50 years of BBC Television News was
celebrated in 2004
On that occasion Bob Taylor, a retired engineer,
submitted these personal memories
from between the years 1963
By 1954 the main BBC output had been
moved to Shepherds Bush and the two original studios at Alexandra Palace were re-equipped for use by the fledging tv News Department.
The operation of the cameras and the technical equipment was carried
out by engineers and trainee engineers (Technical Assistants). We were
divided into two shifts and three studio crews and rotated round the
I started in the telecine area along the corridor from the studios,
and within a couple of weeks was lacing up and running film into the news
programmes on BBC1 and BBC2.
We had a row of
six 16mm projectors and one 35mm projector pointing down the lenses of
vidicon cameras, manufactured by PYE and the BBC. There were several
separate Westrex sound bays that had to be linked to the projectors if
there was any edited sound. They didn't always run in sync.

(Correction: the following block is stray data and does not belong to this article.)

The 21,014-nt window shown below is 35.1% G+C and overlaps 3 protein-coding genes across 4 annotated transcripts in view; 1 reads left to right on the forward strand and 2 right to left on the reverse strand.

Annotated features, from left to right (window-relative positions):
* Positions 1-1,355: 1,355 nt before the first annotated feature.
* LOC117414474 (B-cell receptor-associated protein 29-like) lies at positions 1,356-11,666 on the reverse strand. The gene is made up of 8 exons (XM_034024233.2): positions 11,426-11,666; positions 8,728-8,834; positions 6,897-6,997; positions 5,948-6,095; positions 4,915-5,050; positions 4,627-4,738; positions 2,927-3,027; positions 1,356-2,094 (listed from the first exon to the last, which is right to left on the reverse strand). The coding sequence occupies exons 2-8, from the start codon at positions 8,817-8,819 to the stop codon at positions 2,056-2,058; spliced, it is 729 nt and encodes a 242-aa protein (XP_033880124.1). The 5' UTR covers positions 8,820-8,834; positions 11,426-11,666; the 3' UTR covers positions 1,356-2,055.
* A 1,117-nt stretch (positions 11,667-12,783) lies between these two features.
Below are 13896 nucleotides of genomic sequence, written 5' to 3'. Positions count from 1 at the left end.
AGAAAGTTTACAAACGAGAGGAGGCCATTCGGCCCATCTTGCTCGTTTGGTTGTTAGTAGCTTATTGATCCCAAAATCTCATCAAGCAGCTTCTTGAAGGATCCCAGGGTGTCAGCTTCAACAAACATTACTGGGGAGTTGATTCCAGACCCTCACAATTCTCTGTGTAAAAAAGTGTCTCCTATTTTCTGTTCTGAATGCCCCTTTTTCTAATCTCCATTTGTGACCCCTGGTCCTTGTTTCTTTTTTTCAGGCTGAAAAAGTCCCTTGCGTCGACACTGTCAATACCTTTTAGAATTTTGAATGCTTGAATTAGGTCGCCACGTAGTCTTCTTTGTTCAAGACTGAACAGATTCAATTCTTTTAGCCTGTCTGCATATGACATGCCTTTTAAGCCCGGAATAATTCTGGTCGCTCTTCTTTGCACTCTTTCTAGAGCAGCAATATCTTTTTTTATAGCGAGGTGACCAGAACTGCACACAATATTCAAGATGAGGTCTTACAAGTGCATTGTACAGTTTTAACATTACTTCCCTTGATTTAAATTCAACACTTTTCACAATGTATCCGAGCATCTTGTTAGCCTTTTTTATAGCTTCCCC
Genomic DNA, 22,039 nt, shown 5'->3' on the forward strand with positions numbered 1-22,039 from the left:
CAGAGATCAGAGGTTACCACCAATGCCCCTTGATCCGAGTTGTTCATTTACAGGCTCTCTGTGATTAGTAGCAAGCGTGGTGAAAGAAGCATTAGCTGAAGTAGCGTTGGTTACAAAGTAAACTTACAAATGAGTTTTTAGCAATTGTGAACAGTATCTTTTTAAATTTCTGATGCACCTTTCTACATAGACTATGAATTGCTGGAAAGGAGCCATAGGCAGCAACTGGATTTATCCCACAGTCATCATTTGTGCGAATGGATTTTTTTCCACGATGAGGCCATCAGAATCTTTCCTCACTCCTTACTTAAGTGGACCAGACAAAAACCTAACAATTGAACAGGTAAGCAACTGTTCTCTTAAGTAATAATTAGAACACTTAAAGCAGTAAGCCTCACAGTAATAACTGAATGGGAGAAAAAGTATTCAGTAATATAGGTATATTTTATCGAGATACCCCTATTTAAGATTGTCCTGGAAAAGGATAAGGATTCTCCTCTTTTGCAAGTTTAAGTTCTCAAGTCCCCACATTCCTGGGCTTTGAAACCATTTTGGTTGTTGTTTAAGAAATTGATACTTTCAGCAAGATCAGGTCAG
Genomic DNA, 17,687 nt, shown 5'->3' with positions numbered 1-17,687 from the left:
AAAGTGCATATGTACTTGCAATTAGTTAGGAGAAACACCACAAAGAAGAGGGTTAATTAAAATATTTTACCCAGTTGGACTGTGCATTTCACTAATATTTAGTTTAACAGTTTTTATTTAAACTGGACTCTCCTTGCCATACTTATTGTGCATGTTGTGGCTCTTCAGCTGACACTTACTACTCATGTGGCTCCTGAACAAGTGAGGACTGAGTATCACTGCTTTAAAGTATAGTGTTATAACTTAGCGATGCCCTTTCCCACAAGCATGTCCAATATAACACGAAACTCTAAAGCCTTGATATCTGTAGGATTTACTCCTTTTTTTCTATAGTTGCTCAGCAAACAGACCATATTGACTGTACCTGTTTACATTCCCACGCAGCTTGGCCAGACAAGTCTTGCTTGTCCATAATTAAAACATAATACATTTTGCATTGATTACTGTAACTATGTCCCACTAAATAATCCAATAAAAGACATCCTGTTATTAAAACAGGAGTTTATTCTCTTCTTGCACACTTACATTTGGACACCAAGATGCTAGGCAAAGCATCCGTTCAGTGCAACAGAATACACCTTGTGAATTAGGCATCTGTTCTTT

There was a standing joke, "If the
sound is in the same programme, stop complaining, its in sync!"
We were still
in the black-and-white era. Colour television had not yet arrived and
was only being experimented with at Research Department.
The news film was shot in negative stock as
with most photography. It was edited like that (poor editor!) and any
sound editing was done on a separate magnetic track. Our telecine machines
could phase reverse the pictures from negative to positive at the flick of
a switch, but it took a few seconds to stabilise so we didn’t do it
on air. The negative film was later printed as a positive copy, for
archiving or use on the later transmissions. If a news story needed
any copied material, it couldn't be edited together and ended up with the
positive and negative sequences on different reels because it was only
acceptable to run a machine in one mode. So the unfortunate telecine
operator had to cope with one, maybe very short, news item on two reels
plus associated sound reels.
One got over this complication by numbering
the reels very carefully for each programme, the job of the duty Make-up
Editor. He spaced each sequence with a countdown leader and scratched
the film with cue dots four seconds from the end of each
sequence.. We put the reels on two separate machines and ‘motored’
from one machine to the other as it was called, stopping each machine and
re-setting on the short leader at the start of the next sequence, ready to
run it again when the next set of cue dots flashed by. Blink and you